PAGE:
Showing posts with label bride. Show all posts
Showing posts with label bride. Show all posts

Monday, January 18, 2016

A Deadly Game of Hide and Seek

This classic ghost story has been immortalized in film, short stories, and in a famous song and poem.

It is known under various names. The Lost Bride, Bride and Go Seek and in England as The Mistletoe Bough or The Mistletoe Bride.

This story was first published in 1809 in Germany in an article entitled The Melancholy Occurrence, which tells the tale of a bride who goes missing on her wedding day.

Samuel Rogers’ poem entitled Ginevra, published in 1823, also tells the moving story of how a bride disappears on her wedding day only to be found years later.

“Full fifty years were past, and all was forgot . . .
The mouldering chest was noticed . . .
‘Why not remove it from its lurking place . . .’
It burst, it fell; and lo, a skeleton . . .”

The full text of this poem can be found here.

Roger’s poem inspired Thomas Bayly to write the lyrics for a ballad song entitled, The Mistletoe Bough, music composed by Sir Henry Bishop, in the 1830s. Here is a part of this song.

“They sought her that night, and they sought her next day,
And they sought her in vain while a week passed away . . .
At length, an old chest, that had long lain hid,
Was found in the castle—
They raised the lid,
And a skeleton form lay mouldering there
In the bridal wreath of that lady fair!”

The entire song lyrics can be read here. A popular version of this ballad is shared below.

By 1859, this song in England was so beloved it was shared in most households at Christmastime. Many knew the heart-wrenching lyrics “by heart.”

This story was retold in two short stories: The Old Oak Chest by Susan E. Wallace in 1887 and The Romance of Certain Old Clothes by Henry James in 1868.

The story was also made into a silent film in 1904 by Percy Stow; this short film has since been restored and is below. Two other movies based upon this story were made in 1923 and 1926.

Percy Stow film
This story has been told for over 2 centuries now. Various versions of this myth have circulated in America. A simplified version was retold in the early 1970s.

Alfred Hitchcock produced his own version of this story in 1948 in his film entitled Rope. In his film the main character, Brandon Shaw hides the body of a murdered son in a chest.

However, most versions of this story are similar so here is the English version -- The Mistletoe Bough.

A young bride was married to Lord Lovell at Christmastime. After the ceremony, she suggested they play a game of Hide and Seek, which the younger members of the wedding party could enjoy as well.

The young bride was picked as the first person to hide. No one suspected as she went off this would be the last they would see of her.

Her husband, father and the wedding guests searched and searched, but she was not found. The wedding guests eventually had to leave, many assured the family as they parted that surely the bride must have just fallen asleep in her hiding place.

The groom, father and the servants continued to search late into the night and the next day but their efforts were unrewarded for the young bride was not found.

The days turned to weeks and the weeks turned to months then years, but the bride’s disappearance remained a mystery. Lord Lovell grew old, and the story was now legendary.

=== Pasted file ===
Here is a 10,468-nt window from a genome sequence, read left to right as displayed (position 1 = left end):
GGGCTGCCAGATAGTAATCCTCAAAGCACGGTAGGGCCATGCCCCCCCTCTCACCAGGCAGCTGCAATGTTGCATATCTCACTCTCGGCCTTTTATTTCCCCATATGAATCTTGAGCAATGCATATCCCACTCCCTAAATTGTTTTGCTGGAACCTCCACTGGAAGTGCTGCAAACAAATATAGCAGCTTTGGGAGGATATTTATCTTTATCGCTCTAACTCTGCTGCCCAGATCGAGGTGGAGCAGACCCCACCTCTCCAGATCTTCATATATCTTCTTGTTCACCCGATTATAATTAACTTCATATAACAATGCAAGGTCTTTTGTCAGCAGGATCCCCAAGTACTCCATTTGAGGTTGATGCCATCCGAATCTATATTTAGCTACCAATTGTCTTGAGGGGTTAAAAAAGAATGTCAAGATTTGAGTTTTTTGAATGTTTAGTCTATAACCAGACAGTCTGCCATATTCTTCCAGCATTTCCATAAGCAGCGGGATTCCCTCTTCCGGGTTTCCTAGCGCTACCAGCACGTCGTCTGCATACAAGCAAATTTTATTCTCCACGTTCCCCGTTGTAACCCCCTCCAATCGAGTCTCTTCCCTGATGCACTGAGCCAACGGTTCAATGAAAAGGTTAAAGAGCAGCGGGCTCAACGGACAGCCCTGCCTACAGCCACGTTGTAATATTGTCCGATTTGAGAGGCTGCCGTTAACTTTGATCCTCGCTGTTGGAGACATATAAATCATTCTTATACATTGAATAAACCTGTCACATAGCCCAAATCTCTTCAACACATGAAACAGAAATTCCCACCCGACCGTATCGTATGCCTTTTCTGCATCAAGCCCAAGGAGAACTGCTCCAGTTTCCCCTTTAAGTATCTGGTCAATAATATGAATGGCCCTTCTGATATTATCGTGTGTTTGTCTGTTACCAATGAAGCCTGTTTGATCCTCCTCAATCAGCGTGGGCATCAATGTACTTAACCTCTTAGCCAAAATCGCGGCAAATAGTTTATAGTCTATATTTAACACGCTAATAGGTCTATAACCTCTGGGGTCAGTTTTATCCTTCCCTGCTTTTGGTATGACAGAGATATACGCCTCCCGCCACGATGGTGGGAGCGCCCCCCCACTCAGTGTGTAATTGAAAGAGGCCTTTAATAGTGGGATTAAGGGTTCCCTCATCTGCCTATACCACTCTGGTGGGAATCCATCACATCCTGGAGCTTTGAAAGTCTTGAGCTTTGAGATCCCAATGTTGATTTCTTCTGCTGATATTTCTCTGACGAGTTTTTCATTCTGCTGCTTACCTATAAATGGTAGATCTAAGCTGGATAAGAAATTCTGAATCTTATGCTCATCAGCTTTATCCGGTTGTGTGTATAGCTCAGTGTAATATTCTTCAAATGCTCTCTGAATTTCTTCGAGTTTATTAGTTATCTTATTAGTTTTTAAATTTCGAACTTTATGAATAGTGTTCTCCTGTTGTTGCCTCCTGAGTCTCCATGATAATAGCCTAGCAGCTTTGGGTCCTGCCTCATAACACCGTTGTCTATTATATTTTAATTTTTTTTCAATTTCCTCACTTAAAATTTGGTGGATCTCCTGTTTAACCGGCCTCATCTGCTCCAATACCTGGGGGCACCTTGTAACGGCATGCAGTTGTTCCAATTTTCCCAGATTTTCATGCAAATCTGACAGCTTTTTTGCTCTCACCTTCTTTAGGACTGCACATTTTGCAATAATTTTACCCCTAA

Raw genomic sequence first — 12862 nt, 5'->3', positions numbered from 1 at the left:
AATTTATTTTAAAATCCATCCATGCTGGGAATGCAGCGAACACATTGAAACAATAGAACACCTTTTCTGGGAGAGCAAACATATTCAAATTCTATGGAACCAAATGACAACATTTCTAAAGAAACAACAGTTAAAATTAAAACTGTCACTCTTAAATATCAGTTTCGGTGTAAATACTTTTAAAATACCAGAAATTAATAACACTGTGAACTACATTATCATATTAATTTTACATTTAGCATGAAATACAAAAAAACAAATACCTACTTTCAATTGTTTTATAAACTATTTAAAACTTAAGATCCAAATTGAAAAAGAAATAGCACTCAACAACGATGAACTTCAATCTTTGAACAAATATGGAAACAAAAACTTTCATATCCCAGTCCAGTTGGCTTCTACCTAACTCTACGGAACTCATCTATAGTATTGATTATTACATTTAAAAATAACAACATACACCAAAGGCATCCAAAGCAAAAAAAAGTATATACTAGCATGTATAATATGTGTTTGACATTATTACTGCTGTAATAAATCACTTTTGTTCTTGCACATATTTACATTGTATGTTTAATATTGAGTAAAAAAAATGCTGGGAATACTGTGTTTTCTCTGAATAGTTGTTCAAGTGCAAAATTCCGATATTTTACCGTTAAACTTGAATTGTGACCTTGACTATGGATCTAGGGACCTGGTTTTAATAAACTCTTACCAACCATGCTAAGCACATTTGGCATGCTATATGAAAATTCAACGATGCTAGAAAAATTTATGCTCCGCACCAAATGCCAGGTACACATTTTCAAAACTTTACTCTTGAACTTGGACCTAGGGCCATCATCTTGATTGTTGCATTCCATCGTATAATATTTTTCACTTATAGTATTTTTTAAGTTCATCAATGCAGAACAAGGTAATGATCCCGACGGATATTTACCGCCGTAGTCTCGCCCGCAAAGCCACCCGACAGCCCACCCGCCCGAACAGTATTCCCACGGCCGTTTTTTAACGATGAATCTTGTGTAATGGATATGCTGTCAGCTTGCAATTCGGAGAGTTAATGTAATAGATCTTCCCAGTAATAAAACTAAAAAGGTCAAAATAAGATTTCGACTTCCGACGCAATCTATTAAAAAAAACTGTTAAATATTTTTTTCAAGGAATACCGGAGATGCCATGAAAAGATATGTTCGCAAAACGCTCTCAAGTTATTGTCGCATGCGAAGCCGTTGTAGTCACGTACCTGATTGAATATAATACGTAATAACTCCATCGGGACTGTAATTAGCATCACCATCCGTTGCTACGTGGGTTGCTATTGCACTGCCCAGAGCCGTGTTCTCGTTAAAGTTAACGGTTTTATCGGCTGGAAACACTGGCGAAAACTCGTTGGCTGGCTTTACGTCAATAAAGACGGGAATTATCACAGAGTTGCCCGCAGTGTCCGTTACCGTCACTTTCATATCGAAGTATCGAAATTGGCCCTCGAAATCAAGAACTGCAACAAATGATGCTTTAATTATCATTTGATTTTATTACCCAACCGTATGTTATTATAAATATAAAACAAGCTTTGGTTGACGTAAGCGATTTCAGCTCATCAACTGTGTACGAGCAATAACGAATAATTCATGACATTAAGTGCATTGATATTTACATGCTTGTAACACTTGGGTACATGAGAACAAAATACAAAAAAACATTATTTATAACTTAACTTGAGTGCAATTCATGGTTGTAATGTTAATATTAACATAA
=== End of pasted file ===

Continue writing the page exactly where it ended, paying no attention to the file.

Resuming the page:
The family home was eventually sold, and several years later the home’s attic was emptied. Amongst the old paintings and furniture, there was an old oak chest that appeared to be locked.

The lid was pried open and inside was a skeleton dressed in a wedding gown-- it was holding a withered wedding bouquet. At last, the bride was found.

Chest opened.

Bramshill House
Many stately homes * in England over the years have claimed to be the location for this chest. They include: Bramshill House and Marwell House both in Hampshire. Castle Horneck in Cornwall, Basildon Grotto in Berskhire, Minster Lovell Hall in Oxfordshire, Exton Hall in Rutland, Brockdish Hall in Norfolk and Bawdrip Rectory in Somerset.

* Some of these homes lay in ruins today.

A number of these homes also lay claim to the ghost of the unfortunate bride that is said to haunt their grounds. She is seen wearing her wedding gown.

Here is a recording of the song, The Mistletoe Bough.


The following is the restored silent version of the 1904 film version of this story. It is short.



Tuesday, December 15, 2015

Kentucky’s Cumberland Falls

Cumberland Falls from one
overlook. Click to enlarge.
This waterfall located in the Daniel Boone Forest in Cumberland State Park is located in eastern Kentucky near Corbin.

The Cumberland waterfall is known as “the Niagara of the South” because it is the second largest fall in North America—it is 125 feet wide and drops over 60 feet to the gorge below.

A tragic accident that occurred in the 1950s at this waterfall has resulted in a popular ghost story.

Newlyweds honeymooning at this state park were so eager to see the sights that right after they checked into their cabin in the early evening they decided to explore the park.


Their wedding had been that afternoon and without changing their wedding attire they went for a walk.



They stopped at a point near the Pillars that overlooks the Cumberland Falls. The groom decided to take a photo of his bride with the spectacular view of the falls in the background.

He posed her on the edge of a cliff with an 80-foot drop. In her excitement she danced around but she got too close to the edge and then slipped and fell to her death. It is said the swiftly moving waters of the Cumberland Falls then carried her body away.

Ever since this tragic accident the spot where she fell has been known as Lovers’ Leap.

Lovers' Leap
Click to enlarge.
It is here near the cliff where she fell and other nearby locations where numerous witnesses have claimed to see this bride’s ghost for over 70 years.

She died still wearing her wedding dress and sightings of her ghost all describe her wearing this long white gown.

The most alarming appearances she makes are in the middle of the road on a curve just before one reaches the spot where she fell. Motorists who have experienced this state she ran in front of their cars and then they hit her only to find when they exited their cars she was nowhere to be found.